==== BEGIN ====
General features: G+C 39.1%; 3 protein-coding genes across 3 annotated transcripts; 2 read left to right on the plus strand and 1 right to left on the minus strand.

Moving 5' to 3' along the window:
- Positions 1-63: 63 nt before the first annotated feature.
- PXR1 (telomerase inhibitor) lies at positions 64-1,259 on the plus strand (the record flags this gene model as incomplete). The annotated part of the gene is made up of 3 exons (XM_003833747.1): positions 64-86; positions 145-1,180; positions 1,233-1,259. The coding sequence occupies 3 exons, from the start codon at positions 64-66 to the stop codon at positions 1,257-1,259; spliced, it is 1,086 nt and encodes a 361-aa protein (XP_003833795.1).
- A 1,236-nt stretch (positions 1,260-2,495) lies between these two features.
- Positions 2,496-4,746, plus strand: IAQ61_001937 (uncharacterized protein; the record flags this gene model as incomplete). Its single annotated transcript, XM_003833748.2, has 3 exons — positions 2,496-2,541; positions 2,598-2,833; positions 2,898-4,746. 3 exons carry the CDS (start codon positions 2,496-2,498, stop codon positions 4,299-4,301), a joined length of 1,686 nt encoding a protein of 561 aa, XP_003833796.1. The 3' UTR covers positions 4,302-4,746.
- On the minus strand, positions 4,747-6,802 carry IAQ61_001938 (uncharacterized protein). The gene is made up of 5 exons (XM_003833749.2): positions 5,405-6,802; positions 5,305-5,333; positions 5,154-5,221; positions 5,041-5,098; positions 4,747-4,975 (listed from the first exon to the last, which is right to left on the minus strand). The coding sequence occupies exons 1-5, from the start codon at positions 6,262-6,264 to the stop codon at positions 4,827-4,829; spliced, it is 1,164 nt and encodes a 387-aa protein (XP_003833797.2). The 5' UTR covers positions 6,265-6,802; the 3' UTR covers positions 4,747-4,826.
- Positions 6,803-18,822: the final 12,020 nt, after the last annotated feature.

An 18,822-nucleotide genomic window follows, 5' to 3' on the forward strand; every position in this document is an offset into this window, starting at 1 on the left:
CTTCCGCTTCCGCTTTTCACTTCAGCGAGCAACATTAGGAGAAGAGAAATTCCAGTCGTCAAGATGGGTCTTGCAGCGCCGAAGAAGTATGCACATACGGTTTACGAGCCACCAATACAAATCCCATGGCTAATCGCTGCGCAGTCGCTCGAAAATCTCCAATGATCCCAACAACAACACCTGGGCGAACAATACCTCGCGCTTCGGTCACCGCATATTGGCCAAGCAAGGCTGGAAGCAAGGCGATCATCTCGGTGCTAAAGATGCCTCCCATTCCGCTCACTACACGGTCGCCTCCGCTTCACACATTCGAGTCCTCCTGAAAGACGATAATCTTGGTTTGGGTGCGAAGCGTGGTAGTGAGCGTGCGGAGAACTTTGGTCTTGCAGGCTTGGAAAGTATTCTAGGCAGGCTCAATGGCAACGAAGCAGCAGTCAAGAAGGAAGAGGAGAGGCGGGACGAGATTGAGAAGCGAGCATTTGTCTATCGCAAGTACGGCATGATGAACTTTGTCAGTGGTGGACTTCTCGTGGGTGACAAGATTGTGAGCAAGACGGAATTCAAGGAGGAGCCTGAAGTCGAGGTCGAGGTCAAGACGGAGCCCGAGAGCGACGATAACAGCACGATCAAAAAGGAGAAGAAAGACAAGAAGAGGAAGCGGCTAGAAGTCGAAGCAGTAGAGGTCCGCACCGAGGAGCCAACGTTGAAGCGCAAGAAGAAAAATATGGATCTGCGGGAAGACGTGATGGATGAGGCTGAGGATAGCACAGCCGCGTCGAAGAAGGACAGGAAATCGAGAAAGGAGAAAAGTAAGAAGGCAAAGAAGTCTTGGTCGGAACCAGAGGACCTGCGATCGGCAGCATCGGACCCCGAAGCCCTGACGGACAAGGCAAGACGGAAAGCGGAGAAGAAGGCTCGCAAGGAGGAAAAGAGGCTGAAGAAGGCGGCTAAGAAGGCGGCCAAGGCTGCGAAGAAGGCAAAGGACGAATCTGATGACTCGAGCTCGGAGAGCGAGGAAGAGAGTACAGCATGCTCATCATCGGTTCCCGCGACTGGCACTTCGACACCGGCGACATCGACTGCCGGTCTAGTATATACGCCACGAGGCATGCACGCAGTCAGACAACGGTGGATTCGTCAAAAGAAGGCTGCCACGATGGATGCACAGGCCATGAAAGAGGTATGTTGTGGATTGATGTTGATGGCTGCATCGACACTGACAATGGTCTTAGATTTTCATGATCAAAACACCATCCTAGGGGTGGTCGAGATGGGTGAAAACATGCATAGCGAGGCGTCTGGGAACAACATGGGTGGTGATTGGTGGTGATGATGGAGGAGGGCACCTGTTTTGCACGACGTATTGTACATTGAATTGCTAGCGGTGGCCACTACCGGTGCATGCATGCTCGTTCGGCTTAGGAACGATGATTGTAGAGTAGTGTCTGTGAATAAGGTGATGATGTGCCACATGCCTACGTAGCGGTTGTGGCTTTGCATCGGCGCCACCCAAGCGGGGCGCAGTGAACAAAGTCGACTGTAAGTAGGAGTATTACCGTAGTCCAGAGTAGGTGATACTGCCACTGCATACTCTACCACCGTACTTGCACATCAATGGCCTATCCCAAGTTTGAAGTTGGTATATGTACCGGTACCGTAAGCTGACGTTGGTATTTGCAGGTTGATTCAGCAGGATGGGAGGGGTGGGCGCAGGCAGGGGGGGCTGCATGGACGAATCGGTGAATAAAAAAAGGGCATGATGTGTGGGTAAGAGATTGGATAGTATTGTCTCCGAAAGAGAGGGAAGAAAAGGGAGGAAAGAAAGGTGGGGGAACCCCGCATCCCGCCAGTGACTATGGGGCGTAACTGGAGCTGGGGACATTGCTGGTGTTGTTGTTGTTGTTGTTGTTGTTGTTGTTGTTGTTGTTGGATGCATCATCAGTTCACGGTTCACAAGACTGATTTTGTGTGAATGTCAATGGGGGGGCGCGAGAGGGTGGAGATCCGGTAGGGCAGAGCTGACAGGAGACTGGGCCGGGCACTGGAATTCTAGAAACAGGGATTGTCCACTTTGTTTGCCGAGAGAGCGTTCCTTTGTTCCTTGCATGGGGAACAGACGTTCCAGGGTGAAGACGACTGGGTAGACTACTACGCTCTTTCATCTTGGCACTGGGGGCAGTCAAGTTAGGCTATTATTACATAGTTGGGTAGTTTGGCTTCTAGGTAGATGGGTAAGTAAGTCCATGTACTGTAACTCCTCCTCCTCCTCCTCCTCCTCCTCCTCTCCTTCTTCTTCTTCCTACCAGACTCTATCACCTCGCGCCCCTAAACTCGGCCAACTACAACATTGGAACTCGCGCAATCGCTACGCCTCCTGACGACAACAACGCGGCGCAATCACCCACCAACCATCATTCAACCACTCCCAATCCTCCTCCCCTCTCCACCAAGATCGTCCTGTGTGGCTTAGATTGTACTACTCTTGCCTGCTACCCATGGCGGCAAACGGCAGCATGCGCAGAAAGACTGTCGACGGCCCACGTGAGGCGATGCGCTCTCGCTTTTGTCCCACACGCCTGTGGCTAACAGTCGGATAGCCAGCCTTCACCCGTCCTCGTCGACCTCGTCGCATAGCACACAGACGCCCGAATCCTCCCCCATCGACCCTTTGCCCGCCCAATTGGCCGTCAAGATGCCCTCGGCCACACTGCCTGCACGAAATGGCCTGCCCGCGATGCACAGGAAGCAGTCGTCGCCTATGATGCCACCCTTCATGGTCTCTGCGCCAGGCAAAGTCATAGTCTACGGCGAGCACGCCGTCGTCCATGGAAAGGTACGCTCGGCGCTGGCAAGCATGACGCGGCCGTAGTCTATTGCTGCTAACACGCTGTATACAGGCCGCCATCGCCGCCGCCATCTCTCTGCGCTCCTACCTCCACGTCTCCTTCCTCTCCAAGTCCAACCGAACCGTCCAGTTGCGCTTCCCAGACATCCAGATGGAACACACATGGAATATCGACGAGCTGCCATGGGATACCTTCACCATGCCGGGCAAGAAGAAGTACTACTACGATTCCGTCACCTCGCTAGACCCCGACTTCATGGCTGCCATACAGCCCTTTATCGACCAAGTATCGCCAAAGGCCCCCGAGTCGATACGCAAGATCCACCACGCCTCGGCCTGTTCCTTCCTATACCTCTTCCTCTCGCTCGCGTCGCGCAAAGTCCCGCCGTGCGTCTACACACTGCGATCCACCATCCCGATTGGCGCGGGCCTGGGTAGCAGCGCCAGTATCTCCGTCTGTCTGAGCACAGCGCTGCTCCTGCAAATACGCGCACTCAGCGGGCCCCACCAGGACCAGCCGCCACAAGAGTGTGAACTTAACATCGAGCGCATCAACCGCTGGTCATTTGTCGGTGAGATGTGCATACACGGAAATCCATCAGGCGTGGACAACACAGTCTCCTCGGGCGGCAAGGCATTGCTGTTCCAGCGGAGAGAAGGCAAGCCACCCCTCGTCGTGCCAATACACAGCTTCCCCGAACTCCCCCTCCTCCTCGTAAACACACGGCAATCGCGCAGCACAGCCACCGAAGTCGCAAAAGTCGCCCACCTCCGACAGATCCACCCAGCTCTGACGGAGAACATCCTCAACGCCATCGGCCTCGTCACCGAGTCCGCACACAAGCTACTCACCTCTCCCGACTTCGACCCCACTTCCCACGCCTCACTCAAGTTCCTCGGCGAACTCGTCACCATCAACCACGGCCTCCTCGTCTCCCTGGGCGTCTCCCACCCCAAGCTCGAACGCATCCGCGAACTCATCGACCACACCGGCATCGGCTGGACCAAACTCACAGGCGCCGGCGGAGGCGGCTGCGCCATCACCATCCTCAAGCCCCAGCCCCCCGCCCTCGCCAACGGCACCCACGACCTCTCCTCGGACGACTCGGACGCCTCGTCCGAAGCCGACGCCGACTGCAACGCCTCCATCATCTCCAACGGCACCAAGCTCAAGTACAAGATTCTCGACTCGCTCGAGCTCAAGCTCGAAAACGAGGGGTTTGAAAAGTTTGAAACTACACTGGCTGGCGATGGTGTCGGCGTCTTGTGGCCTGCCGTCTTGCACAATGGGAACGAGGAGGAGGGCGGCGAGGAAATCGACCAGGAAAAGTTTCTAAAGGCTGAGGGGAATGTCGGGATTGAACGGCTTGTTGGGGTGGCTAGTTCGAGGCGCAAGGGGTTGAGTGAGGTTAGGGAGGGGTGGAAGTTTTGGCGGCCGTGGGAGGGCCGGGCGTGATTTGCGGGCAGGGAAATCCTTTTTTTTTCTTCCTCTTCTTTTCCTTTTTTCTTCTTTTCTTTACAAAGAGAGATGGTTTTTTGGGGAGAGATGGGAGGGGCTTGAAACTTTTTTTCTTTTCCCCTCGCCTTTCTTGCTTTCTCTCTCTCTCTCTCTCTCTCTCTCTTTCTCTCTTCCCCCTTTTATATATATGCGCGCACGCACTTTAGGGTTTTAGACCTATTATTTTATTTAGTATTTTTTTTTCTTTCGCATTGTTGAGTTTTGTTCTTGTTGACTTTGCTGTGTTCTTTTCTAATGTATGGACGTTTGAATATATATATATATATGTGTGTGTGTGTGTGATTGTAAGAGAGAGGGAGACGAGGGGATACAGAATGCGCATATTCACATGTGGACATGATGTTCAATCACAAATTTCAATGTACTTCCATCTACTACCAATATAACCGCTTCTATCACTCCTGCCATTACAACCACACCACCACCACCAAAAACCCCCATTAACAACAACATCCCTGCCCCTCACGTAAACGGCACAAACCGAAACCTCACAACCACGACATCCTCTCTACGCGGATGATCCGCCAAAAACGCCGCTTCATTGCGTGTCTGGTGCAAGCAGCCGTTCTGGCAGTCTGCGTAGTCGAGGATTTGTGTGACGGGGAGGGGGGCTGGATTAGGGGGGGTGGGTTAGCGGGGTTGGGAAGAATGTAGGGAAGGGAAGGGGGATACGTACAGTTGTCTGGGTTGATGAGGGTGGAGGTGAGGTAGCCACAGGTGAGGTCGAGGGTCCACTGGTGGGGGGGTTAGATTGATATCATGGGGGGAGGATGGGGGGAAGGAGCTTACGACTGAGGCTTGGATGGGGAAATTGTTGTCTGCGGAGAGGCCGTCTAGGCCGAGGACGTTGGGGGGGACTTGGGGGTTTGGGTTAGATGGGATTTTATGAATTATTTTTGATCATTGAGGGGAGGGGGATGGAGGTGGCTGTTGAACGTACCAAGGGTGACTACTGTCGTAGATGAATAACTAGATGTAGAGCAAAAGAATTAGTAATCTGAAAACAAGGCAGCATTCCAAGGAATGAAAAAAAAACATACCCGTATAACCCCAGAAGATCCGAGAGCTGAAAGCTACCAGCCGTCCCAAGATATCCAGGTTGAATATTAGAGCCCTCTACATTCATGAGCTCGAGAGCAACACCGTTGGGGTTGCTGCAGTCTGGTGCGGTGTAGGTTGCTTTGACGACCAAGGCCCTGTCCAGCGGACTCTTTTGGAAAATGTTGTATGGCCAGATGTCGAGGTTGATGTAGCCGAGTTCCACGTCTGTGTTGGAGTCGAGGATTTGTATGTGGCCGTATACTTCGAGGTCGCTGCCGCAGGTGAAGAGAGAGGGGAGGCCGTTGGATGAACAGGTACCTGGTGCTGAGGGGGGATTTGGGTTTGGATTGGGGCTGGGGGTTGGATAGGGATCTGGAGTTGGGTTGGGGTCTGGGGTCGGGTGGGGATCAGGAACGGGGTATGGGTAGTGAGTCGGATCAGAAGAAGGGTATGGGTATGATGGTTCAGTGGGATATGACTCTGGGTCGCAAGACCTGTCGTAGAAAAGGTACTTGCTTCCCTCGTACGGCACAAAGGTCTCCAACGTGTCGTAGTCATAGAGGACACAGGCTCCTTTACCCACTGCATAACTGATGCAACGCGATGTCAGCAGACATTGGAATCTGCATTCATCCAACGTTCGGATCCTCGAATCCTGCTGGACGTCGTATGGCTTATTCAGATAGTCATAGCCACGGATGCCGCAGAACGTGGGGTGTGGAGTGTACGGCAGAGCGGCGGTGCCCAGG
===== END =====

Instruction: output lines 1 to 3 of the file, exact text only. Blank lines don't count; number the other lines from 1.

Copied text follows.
General features: G+C 39.1%; 3 protein-coding genes across 3 annotated transcripts; 2 read left to right on the plus strand and 1 right to left on the minus strand.

Moving 5' to 3' along the window:
- Positions 1-63: 63 nt before the first annotated feature.